Actual journal entries proposed by Yuji are complicated. In fact, of the two publications by Yuji in a three year period, his proposed method of making journal entries changed.

By following the number trail, a basic understanding of how Yuji proposes this system can be seen. For more information about this method, Yuji has published several books on triple-entry accounting.
Financial Statements, as proposed by Yuji, would contain much more information that current statements. Because the triple-entry method incorporates the future into the statements, the momentum of the business is recorded in reference to future transactions. Yuji also incorporates the term “impulse accounting” in describing the relationship of changing momentum within a company.

The benefits of the triple entry financial statements over current financial statements is that they give the reader the numbers necessary to estimate future earnings based on present and future transactions, not historical data. Using the car analogy, these statements tell the reader how fast the car is going and how fast the car is accelerating or decelerating based on the road conditions ahead of the vehicle. The three aspects of accounting; present, past, and future, have all been integrated to give the complete financial picture.
The Budget accounts show exactly where the financial statements are or will be effected. They also show not only how fast the company is accelerating or decelerating, but also the difference in these numbers when compared to prior and future periods. This change in acceleration, or impulse as Yuji defines, shows how much the company is improving from period to period, and where the changes are occurring.
On the financial statement presented, Rental revenue is currently effecting income by $30/month. The impulse of $18/month in rental revenue this month explains an increase in the momentum of rental revenue this month by $18/month. For instance, a car accelerating at 12mph began accelerating at 30mph, an increase of 18mph.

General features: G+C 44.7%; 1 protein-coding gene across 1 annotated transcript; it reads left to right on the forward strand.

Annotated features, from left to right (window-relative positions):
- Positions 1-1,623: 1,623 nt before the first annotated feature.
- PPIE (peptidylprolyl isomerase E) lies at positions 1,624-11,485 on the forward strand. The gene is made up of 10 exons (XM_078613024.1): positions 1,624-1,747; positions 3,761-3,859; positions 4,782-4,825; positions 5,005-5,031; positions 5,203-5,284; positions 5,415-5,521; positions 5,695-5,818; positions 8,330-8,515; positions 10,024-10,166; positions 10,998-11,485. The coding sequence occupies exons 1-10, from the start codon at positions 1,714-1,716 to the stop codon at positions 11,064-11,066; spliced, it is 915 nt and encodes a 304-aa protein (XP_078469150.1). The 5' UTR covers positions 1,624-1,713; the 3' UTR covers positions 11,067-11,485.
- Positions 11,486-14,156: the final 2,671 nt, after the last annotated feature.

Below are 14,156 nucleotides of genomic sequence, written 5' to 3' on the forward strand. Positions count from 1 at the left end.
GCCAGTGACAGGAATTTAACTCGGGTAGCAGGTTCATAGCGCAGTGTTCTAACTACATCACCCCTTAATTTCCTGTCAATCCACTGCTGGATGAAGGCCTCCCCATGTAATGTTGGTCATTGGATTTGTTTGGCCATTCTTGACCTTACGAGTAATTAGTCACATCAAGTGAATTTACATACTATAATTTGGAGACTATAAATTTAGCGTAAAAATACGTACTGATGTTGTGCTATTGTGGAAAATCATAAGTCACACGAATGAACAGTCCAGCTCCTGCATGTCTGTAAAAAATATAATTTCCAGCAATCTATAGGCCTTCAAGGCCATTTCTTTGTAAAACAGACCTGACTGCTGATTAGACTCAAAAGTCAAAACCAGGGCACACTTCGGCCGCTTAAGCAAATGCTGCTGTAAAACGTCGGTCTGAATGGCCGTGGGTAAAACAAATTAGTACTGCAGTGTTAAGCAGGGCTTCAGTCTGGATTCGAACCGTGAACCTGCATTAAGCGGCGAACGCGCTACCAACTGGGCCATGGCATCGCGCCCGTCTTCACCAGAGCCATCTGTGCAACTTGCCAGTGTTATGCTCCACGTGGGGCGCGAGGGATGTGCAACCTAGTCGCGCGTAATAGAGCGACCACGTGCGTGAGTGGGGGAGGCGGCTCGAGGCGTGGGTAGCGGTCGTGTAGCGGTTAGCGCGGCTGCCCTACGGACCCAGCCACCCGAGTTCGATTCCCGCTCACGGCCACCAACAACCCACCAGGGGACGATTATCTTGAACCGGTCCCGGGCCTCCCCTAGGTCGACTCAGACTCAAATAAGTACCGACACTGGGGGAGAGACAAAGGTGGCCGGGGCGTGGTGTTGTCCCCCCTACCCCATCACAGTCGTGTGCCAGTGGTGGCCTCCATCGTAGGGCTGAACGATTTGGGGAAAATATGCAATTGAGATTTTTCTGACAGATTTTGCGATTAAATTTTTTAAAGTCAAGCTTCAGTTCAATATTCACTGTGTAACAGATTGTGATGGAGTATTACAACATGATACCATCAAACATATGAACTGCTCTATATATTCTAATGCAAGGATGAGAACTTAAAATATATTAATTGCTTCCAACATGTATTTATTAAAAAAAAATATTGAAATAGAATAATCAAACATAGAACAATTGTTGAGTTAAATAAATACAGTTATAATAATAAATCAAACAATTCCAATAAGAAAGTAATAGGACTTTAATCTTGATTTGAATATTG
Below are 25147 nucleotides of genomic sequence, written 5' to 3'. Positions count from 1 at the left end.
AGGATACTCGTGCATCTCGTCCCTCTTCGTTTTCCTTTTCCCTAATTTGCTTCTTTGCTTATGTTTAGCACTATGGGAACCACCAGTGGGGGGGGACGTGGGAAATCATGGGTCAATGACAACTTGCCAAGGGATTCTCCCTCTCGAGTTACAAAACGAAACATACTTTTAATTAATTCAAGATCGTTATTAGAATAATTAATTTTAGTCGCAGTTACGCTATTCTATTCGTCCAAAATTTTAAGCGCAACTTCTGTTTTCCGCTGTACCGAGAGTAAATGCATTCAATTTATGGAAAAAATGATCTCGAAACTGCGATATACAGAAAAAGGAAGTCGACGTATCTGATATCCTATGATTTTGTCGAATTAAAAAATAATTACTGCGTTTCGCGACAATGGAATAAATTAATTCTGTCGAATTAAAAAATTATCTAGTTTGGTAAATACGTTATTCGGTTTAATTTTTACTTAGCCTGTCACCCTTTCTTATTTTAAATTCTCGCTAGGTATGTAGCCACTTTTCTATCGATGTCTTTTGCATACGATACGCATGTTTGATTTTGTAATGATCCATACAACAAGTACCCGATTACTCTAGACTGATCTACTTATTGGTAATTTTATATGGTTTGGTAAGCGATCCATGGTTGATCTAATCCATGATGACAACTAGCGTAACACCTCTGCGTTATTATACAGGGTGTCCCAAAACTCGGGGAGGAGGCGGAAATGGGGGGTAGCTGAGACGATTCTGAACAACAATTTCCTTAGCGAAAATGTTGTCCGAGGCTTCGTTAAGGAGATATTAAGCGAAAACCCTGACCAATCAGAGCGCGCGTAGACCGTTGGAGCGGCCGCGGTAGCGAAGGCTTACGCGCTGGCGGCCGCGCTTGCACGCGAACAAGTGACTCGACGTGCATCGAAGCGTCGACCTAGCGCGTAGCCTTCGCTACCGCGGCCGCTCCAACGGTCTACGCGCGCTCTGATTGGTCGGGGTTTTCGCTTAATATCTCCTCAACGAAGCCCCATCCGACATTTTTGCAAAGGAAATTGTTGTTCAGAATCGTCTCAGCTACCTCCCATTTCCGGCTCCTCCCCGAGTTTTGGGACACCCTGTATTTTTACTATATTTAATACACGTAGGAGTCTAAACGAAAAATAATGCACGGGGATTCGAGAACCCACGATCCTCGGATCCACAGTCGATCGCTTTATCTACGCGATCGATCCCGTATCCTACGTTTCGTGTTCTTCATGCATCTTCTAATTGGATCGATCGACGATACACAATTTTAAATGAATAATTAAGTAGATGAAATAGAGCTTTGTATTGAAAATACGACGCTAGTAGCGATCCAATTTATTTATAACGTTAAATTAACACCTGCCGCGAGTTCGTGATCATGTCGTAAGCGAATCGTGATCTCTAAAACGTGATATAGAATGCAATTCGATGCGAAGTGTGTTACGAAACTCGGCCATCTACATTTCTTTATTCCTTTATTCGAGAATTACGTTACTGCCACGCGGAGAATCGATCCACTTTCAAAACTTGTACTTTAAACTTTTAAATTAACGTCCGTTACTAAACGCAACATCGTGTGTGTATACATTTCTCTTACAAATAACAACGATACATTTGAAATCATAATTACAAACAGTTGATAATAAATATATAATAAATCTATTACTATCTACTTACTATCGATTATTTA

These methods are complicated and not free from problems and errors. Yuji acknowledges that there are many fallacies in this procedure, but also points out may strengths. One of the obvious strengths in this method is the integration of future transactions into the financial statements. This enables investors to use predictive data to make predictions.
Drawbacks on this method include the complexity of the transactions, and the fact that an entire profession would have to adapt and modify a practice that is firmly engraved by generations practice. There are many other points that could be discussed on this proposal, and there are several books containing these arguments. This paper serves as an introduction to the triple-entry accounting method.


In conclusion, I believe that the current accounting policies are using a powerful double-entry accounting method improperly. I believe it was designed for recording past transactions for accountability reasons. Accountants today are trying to use historical data to predict the future. It is possible to develop a system that uses predictive data to predict the future, although a completely successful method has not yet been proposed. Accountants should keep these ideas in mind throughout their professions, and perhaps someday enough ideas will be gathered that will enable the development of such a system.

There are also other topics that we have discussed in the classroom that should be addressed when designing a new system, such as valuation. Accounting is much too complicated for a simple answer. By discussing new ideas and thoughts, more answers are given. Someday, we may have a more complete picture of the accounting cycle.


Hotch, Ripley, “Money Matters; accounting software; evaluation,” Nation’s Business, July 1990, Vol. 78, No. 7, Pg. 40.
Ijiri, Yuji, Studies in Accounting Research #18, “Triple-Entry Bookkeeping and Income Momentum,” (American Accounting Association, 1982.
Ijiri, Yuji, Studies in Accounting Research #31, “Momentum
Accounting and Triple-Entry Bookkeeping: Exploring the
Dynamic Structure of Accounting Measurements,” (American
Accounting Association, 1989).